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The Leapfrog Group, an independent national watchdog organization driven by employers and other purchasers of health care, recently announced the spring 2023 Leapfrog Hospital Safety Grades.
SOMC has earned this prestigious honor of an “A” rating from the Leapfrog Group since the fall of 2018, also marking their 10th straight “A” score. SOMC is one of only 171 hospitals nationwide to receive this rating and only one of seven in Ohio to have received an A since 2018. The organization is also one of 29% nationwide to receive the designation and one of 31 in Ohio to receive an “A” in 2023.
“Safety is one of our top priorities at SOMC, so this designation is something we’re very proud of,” SOMC Director of Safety Services Christy Timberlake said. “We’ve confronted a lot of challenges, but our commitment to safety has never wavered. This recognition is a testament to that fact.”
The Safety Grade assigns letter grades of “A,” “B,” “C,” “D,” and “F” to hospitals across the country based on their performance in preventing medical errors, infections, and other harms. Developed under the guidance of a national Expert Panel, the Leapfrog Hospital Safety Grade uses up to 30 measures of publicly available hospital safety data to assign grades to more than 3,000 U.S. acute-care hospitals twice per year. The Leapfrog Group’s grading system is peer-reviewed, fully transparent, and free to the public.
For more information, visit www.hospitalsafetygrade.org
The SOMC Breast Center has updated their hours of operation!
The new Breast Center hours are as follows:
Monday | 7:30am-5pm
Tuesday-Thursday | 6:30am-5pm
Friday | 6:30am-11am
West Union Family Health Center also offers mammograms Monday through Thursday from 7:30am – 5pm.
Screening walk-ins will still be offered. For more information, call 740-356-8128.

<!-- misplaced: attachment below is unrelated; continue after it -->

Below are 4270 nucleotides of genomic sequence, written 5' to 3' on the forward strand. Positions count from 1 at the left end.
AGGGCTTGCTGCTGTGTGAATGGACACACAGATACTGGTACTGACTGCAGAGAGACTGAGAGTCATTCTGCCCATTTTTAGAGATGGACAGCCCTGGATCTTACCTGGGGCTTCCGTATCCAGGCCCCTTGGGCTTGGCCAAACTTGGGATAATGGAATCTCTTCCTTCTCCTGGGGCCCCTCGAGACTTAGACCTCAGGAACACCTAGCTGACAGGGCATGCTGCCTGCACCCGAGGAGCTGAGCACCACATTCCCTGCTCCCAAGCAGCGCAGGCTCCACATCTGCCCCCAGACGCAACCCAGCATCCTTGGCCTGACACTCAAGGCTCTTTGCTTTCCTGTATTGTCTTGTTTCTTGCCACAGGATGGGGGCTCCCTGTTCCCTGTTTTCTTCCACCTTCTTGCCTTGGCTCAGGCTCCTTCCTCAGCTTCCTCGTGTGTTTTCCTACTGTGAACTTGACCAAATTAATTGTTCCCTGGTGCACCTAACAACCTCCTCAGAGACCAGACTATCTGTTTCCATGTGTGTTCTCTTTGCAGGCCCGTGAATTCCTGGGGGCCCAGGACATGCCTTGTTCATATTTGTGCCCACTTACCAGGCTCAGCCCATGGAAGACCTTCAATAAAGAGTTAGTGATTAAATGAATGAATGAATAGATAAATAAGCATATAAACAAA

The last appointment available will be 30 minutes prior to closing.
Join SOMC Hospice on Saturday, May 13, for a hike to raise donations for the SOMC Hospice Caritas Fund. The hike will begin at the SOMC LIFE Center Parking Lot, with registration beginning at 8:30 am and the walk starting at 9:30 am. There will also be a balloon launch and DJ at the event.
A T-shirt sale is set for May 8-10 in the Main Lobby of the hospital from 7am-3pm.
A donation to the Hospice Caritas Fund allows us to make a positive difference in the lives of hospice patients and their families. Your gift ensures that local patients and families coping with a life-limiting illness will receive comfort, support and care they deserve in a time when they need it most.
Click here to register!
Southern Ohio Medical Center is holding an open house at their SOMC Vanceburg Family Health Center on Sunday, May 7 from 1-3pm.
The event will begin with a ribbon cutting at 1pm, followed by staff-provided guided tours and refreshments. The facility will begin offering services on May 8.
The SOMC Vanceburg Family Health Center will offer a variety of services, including family practice care with Dr. Sarah Porter, Nurse Practitioner Adriann Cooper, Nurse Practitioner Ray Ervin and Nurse Practitioner Natosha Staggs.